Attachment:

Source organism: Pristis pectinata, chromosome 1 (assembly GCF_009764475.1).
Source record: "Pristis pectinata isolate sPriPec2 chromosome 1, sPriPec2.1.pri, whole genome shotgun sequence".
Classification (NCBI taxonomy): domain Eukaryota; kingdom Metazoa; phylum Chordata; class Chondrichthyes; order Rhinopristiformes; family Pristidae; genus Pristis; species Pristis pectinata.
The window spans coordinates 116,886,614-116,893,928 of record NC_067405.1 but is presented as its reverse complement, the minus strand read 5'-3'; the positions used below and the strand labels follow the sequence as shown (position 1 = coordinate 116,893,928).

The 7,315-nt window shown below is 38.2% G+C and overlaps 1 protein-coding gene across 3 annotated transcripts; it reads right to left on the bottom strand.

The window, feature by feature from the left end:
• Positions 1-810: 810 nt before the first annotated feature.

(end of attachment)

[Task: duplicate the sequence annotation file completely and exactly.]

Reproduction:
Source organism: Pristis pectinata, chromosome 1 (assembly GCF_009764475.1).
Source record: "Pristis pectinata isolate sPriPec2 chromosome 1, sPriPec2.1.pri, whole genome shotgun sequence".
Classification (NCBI taxonomy): domain Eukaryota; kingdom Metazoa; phylum Chordata; class Chondrichthyes; order Rhinopristiformes; family Pristidae; genus Pristis; species Pristis pectinata.
The window spans coordinates 116,886,614-116,893,928 of record NC_067405.1 but is presented as its reverse complement, the minus strand read 5'-3'; the positions used below and the strand labels follow the sequence as shown (position 1 = coordinate 116,893,928).

The 7,315-nt window shown below is 38.2% G+C and overlaps 1 protein-coding gene across 3 annotated transcripts; it reads right to left on the bottom strand.

The window, feature by feature from the left end:
• Positions 1-810: 810 nt before the first annotated feature.